What Does Covering An Appraisal Gap Mean?

Over the past few years, there has been a lot of buzz around the term "appraisal gap coverage" due to the rise in home values and the competitive, multiple-offer environment. But what does it really mean?

 

When you purchase a home with a mortgage, the lender typically requires an appraisal to validate the purchase price and "protect" themselves to ensure that they are only loaning you what they are told the home is "worth" based on comparable homes that have sold. This is also to protect you so that you are not underwater on your home value before you even settle.

 

However, in a competitive market when home prices surge, the appraised value may fall short of the agreed-upon price, creating a gap that needs to be addressed. Therefore, offers are being made with stronger, more creative terms, such as providing assurance that any difference between the contract price and the appraised value (or up to a certain amount of the difference), will be made up in additional cash at settlement. Essentially, in order to get competitive against multiple offers, buyers are offering to cover the difference between the appraised value, and the contract price (ie "the gap"), so that the seller still gets the agreed-upon price. 

 

Covering an appraisal gap refers to the situation where the appraised value of a property is lower than the agreed-upon purchase price in a real estate transaction. When a buyer and seller agree on a price for a property, the buyer typically seeks a mortgage loan from a lender to finance the purchase. As part of the mortgage process, the lender will order an appraisal to determine the property's market value.

 

If the appraised value comes in lower than the purchase price, it creates an "appraisal gap." For example, let's say the agreed-upon purchase price is $300,000, but the appraised value is only $280,000. This means there is a $20,000 appraisal gap.

 

Covering the appraisal gap usually falls on the buyer, as it affects their ability to secure financing for the full purchase price. In some cases, buyers may have to contribute additional funds out of pocket to make up the difference between the appraised value and the purchase price. This is often referred to as making an "appraisal gap payment."

 

Alternatively, the buyer may negotiate with the seller to lower the purchase price to match the appraised value, thereby eliminating the appraisal gap. This can be done through renegotiating the terms of the contract or asking the seller to contribute towards closing costs or repairs to bridge the gap.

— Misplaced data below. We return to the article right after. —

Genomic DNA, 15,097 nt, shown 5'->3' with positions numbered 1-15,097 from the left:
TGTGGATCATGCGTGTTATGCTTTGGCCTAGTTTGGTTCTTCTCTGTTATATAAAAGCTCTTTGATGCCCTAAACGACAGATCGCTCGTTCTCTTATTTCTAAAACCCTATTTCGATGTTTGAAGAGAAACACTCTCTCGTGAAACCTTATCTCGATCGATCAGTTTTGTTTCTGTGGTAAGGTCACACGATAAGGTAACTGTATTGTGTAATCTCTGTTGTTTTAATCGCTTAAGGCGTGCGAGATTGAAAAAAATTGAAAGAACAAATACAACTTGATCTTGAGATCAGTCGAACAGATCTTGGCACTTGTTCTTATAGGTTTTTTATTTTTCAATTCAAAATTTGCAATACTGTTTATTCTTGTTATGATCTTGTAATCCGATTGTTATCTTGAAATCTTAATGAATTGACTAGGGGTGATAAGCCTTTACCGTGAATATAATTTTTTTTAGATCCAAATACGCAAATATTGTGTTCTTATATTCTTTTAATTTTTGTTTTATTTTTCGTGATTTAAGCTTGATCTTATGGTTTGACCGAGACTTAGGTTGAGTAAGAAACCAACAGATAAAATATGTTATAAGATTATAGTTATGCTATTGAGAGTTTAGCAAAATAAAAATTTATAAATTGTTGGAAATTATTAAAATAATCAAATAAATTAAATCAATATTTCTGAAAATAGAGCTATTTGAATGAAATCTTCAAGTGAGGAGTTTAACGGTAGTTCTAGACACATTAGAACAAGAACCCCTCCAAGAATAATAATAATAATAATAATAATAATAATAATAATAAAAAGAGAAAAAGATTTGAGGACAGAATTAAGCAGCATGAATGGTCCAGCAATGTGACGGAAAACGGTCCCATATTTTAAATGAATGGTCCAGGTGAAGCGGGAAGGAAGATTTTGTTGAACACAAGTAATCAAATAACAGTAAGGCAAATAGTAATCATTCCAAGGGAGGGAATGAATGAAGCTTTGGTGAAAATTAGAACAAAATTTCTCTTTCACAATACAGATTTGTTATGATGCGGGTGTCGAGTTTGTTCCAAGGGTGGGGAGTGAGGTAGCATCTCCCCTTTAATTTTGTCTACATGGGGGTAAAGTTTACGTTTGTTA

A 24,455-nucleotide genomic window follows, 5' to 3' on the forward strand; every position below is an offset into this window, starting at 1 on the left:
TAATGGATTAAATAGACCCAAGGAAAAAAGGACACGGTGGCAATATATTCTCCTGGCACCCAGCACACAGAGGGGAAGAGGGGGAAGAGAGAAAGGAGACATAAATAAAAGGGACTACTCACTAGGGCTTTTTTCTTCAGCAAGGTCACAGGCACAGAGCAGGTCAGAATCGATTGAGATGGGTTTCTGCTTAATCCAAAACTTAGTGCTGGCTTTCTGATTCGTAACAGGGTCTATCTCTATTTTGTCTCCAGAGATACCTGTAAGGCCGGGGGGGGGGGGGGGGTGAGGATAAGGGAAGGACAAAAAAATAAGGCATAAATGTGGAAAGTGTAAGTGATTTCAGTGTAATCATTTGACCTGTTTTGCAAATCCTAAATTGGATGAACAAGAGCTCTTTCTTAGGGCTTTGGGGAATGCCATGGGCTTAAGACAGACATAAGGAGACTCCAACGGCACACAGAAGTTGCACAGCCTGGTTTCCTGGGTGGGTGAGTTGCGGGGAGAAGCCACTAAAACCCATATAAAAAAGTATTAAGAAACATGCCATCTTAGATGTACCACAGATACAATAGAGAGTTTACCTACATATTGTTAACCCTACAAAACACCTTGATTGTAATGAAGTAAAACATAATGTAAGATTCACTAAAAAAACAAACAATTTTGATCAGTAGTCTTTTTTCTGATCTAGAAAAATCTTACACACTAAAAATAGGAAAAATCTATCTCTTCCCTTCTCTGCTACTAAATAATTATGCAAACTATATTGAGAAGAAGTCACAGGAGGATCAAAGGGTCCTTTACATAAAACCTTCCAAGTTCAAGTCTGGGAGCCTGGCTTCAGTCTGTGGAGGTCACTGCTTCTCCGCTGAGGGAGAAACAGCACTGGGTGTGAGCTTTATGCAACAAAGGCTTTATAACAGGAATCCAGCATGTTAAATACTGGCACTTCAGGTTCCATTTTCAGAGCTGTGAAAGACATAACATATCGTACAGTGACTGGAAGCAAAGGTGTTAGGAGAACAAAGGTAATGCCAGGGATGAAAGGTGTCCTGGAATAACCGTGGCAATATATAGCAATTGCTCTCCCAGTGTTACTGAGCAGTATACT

In certain competitive real estate markets, where multiple buyers are vying for properties, buyers may choose to cover the appraisal gap entirely, essentially paying the difference between the appraised value and the purchase price without renegotiating with the seller. This can help strengthen their offer and increase the chances of the seller accepting it.

 

It's important to note that covering an appraisal gap can have financial implications for the buyer, as they may need to bring additional funds to the closing table. It's advisable for buyers to carefully evaluate their financial situation and consult with their real estate agent and lender before deciding on how to handle an appraisal gap.



If you have some extra cash saved up, this may be a great option to consider if you find yourself in a competitive situation. It's important, however,  to understand the risk involved with covering an appraisal gap, along with your options if the appraisal does happen to come in lower (restructuring your loan amount, getting a gift, etc).

 

It's important that you speak with your lender before assuming you can actually make up the difference if the appraisal comes in low — you don't want to drain your entire savings account or rainy day fund in doing so.

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